Jean-Baptiste de Mirabaud

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Jean-Baptiste de Mirabaud (1675, Paris – 24 June 1760, Paris) was a French writer and translator.

His life and work

He studied with the Oratorians and fought at the battle of Steenkerque in 1692. A friend of Jean de La Fontaine, he wrote various works of literature, history and philosophy, but failed to publish them. The Duchess of Orléans (1677-1749) made him her secretary and put him in charge of her two daughters' educations. In 1724, he published a translation of Jerusalem Delivered by Torquato Tasso, which brought him much admiration and led to his election two years later to the Académie française. In 1741, his translation of Orlando Furioso by Ludovico Ariosto had a more mixed reception. Becoming secrétaire perpétuel to the Académie in 1742, he left this post in 1755 when he felt age no longer allowed him to carry it out.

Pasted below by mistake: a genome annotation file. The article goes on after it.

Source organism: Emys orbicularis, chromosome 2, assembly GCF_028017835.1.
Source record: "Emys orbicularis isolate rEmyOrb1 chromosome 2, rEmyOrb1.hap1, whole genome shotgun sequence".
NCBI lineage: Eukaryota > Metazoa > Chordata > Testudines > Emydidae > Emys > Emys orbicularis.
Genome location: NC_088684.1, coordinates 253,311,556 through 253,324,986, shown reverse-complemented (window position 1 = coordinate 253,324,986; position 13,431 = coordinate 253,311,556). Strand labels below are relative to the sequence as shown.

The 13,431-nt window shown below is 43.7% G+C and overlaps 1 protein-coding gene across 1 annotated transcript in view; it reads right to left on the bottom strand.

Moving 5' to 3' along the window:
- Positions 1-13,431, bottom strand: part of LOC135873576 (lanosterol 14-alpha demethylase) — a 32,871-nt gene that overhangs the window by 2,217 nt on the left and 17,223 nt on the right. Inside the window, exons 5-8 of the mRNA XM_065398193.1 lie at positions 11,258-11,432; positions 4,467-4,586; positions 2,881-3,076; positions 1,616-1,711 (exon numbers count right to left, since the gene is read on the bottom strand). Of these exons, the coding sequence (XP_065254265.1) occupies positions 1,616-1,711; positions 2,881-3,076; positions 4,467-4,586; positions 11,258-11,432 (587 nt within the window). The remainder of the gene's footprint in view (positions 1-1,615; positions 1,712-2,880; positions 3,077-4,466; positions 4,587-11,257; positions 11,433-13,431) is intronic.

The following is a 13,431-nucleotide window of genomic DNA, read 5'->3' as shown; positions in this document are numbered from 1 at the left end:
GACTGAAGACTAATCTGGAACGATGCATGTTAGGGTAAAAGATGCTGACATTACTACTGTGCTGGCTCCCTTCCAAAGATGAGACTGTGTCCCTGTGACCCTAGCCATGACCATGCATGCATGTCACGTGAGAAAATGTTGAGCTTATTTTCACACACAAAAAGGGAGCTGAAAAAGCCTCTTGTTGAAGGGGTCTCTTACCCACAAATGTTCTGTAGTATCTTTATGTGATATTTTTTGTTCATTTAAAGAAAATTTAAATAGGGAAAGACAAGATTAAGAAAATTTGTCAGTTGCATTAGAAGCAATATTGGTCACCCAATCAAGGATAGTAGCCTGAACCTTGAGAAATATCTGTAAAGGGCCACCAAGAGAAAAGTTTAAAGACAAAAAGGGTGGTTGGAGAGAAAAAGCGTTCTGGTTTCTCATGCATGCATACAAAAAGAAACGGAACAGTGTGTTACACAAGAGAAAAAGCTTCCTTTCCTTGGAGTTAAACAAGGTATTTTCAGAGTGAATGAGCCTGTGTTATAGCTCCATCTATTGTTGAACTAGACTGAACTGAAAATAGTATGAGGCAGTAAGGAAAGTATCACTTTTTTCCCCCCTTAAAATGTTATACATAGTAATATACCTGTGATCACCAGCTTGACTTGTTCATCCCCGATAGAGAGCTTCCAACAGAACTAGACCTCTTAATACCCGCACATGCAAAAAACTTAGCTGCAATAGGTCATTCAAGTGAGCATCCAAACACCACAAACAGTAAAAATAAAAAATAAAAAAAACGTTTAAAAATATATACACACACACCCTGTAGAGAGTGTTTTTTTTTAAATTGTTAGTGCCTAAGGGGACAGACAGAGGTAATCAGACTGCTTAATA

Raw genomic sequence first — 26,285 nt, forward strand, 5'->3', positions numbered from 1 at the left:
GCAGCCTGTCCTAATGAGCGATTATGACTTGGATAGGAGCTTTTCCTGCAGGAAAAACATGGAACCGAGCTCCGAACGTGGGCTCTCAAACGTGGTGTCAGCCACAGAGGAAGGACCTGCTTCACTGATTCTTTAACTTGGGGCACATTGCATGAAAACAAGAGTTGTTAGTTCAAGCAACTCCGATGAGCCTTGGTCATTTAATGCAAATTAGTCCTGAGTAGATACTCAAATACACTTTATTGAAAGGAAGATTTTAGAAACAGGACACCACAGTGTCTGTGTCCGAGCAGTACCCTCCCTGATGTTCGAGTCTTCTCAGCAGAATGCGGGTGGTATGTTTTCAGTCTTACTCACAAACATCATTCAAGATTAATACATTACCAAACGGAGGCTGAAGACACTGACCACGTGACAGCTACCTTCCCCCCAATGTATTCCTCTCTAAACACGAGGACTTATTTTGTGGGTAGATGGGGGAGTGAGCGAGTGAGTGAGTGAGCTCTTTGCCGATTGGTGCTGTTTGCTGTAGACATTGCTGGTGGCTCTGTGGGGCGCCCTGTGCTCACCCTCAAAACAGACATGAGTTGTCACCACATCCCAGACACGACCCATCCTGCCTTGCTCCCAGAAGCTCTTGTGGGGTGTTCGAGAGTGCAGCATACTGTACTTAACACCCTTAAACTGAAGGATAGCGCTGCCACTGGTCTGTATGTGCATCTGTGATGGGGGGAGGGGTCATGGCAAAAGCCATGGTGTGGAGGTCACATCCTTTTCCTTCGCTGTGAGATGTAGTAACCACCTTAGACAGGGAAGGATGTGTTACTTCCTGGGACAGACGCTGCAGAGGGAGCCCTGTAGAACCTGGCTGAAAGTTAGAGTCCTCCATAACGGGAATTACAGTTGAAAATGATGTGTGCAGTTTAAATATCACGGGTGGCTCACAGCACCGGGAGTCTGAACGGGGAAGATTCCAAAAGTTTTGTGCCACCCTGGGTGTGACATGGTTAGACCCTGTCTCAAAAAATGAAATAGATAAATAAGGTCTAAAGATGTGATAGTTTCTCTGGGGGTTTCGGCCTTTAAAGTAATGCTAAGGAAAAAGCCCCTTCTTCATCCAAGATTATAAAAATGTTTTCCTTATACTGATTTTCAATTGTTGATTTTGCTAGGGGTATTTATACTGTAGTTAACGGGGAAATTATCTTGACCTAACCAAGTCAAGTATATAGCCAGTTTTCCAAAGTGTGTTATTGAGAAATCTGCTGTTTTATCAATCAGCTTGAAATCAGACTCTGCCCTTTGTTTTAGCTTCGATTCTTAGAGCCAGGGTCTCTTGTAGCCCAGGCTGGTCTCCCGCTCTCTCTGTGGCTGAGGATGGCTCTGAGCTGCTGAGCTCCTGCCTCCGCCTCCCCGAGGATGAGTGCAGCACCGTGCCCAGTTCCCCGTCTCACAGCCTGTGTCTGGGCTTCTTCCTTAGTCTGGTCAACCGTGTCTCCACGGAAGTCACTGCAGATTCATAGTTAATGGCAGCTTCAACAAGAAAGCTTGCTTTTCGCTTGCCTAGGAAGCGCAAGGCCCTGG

The name of Mirabaud remains associated with that of Baron d'Holbach, who had his Système de la Nature published under Jean-Baptiste Mirabaud's name in 1770. Voltaire, who violently condemned the Baron's work, denounced the deception thus" "Alas! our good Mirabaud was not capable of writing a single page of the book of our redoutable adversary."[1] »

On his death in 1760, Buffon gave him a glowing homage : "Mirabaud always joined feeling to esprit, and we liked to read him just as we liked to hear him ; but he had so little attachment to what he produced, he so feared the noise and glare, that he sacrificed those which could contribute most to his glory .[2] »


Philosophy and history
  • Jérusalem délivrée, poème héroïque du Tasse, nouvellement traduit en françois (2 volumes, 1724)
  • Roland furieux, poème héroïque de l'Arioste, traduction nouvelle (4 volumes, 1741)


  1. Voltaire, Dictionnaire philosophique, article Causes finales, 1764.
  2. Cited by Tyrtée Tastet, Histoire des quarante fauteuils de l'Académie française depuis la fondation jusqu'à nos jours, 1635-1855, volume I, 1844, p. 294-5.

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